5) The “Stockton South Test”.

Stockton South was gained by Corbyn in 2017, but lost in 2019. There are a five Council by-elections this year with Conservatives, Liberal Democrats and Independents defending. Labour will be looking to making big gains in these seats (which were last fought on the date of the 2019 General Election) to see it in play for the next general election.

  • Keir on Course: Vote Share looks much better than 2017 from these results with Labour gaining most of these seats.
  • So-so Starmer: Starmer picks up a couple of these seats with vote shares similar to 2017.
  • Knightmare: Labour only gain one seat or none in what amounts to a re-run of the 2019 election showing that Starmer is underperforming Corbyn’s 2017 result.

– – –

Having been on the ground in North West Durham during the last few weeks, it’s clear that Labour are moving heaven and earth locally, with voters now facing a “Labour Versus Conservative” battle in most council seats that had traditionally been more of an open contest.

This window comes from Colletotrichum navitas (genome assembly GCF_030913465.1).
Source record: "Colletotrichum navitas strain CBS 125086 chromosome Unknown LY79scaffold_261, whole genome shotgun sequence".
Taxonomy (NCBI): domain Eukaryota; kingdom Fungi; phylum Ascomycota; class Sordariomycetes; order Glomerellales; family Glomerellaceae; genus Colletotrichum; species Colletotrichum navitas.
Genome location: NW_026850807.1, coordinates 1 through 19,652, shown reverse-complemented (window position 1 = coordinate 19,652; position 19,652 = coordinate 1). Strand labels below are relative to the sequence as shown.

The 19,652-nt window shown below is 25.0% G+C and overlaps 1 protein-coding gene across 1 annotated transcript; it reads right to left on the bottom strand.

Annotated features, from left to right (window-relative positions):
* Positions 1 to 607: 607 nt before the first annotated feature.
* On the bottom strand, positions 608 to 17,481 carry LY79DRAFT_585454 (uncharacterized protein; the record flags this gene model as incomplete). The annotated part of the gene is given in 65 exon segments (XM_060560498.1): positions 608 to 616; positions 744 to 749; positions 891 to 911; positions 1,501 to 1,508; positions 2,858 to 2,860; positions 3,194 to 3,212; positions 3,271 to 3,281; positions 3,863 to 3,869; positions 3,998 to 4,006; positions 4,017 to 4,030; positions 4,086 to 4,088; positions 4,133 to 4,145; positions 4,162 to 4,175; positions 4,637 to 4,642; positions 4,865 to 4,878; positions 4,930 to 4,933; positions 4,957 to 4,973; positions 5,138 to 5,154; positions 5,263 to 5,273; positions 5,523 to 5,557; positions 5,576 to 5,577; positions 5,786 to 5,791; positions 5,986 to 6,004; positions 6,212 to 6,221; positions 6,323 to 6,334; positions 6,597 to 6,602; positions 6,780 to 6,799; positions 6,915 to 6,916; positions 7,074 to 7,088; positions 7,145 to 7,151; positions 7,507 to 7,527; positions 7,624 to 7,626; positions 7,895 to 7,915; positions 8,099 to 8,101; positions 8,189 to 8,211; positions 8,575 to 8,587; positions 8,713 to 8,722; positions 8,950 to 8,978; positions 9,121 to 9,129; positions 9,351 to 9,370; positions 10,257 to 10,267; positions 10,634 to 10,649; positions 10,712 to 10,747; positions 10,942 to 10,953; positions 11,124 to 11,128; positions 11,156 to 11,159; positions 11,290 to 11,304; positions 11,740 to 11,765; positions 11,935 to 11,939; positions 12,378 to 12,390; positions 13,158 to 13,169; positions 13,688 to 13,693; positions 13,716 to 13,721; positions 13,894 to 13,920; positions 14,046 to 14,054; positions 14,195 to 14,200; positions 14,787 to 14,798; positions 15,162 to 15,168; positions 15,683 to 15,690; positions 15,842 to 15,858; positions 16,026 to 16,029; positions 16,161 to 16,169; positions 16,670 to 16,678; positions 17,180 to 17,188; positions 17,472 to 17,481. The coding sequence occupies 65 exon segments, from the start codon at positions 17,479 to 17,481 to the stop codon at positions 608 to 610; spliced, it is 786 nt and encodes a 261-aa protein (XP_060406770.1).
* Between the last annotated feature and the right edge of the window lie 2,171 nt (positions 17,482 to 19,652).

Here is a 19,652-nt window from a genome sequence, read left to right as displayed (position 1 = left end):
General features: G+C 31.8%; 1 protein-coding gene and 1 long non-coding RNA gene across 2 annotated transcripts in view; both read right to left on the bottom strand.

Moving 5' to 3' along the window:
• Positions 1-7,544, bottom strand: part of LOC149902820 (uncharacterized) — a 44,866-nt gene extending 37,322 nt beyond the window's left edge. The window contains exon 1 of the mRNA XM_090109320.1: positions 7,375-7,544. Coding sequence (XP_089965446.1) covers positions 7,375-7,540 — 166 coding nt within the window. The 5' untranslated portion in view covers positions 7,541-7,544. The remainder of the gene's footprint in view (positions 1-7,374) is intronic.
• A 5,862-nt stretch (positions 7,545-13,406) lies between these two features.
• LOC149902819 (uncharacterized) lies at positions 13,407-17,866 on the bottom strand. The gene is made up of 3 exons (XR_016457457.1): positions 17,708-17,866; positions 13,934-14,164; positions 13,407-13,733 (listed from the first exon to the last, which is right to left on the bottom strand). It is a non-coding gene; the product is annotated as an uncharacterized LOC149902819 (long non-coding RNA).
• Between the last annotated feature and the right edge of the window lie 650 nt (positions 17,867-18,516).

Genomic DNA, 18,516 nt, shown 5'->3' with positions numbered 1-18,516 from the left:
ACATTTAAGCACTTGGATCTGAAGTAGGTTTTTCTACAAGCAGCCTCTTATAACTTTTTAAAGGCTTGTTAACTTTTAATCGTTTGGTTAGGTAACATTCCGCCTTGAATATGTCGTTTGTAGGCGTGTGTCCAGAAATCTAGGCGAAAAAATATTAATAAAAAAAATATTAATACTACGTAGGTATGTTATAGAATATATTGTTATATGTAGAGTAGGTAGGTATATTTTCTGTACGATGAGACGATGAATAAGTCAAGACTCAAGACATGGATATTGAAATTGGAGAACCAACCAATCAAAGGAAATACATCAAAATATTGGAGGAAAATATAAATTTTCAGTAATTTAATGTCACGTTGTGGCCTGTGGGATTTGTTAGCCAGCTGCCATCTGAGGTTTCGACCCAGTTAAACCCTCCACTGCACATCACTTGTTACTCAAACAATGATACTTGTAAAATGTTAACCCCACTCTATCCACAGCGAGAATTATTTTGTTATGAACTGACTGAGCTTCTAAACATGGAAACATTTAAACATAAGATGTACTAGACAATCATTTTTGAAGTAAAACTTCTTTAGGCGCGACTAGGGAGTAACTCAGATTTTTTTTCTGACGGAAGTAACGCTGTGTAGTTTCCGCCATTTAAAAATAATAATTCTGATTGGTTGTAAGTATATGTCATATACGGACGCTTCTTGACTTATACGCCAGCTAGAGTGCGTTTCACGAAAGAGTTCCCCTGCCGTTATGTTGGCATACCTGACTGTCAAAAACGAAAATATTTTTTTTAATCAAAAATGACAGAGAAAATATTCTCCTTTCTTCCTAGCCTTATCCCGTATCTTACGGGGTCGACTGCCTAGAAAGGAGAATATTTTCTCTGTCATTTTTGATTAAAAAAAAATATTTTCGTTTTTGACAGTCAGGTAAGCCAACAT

Having knocked on hundreds of doors, Starmer is rarely mentioned unprompted. When asked “what do you think of the new Labour leader?” – then “Brexit” ,as well as being associated with Corbyn at the last election, are the only things that are mentioned.

He certainly isn’t “cutting through, and where he has made an impact, it certainly isn’t to popular acclaim. One politically switched on (and furious) family who voted Lib Dem at the last general election (formerly Labour because they couldn’t stand Corbyn) that I met in Lanchester Ward this time are now “probably conservatives” after seeing the vaccine programme rollout going well.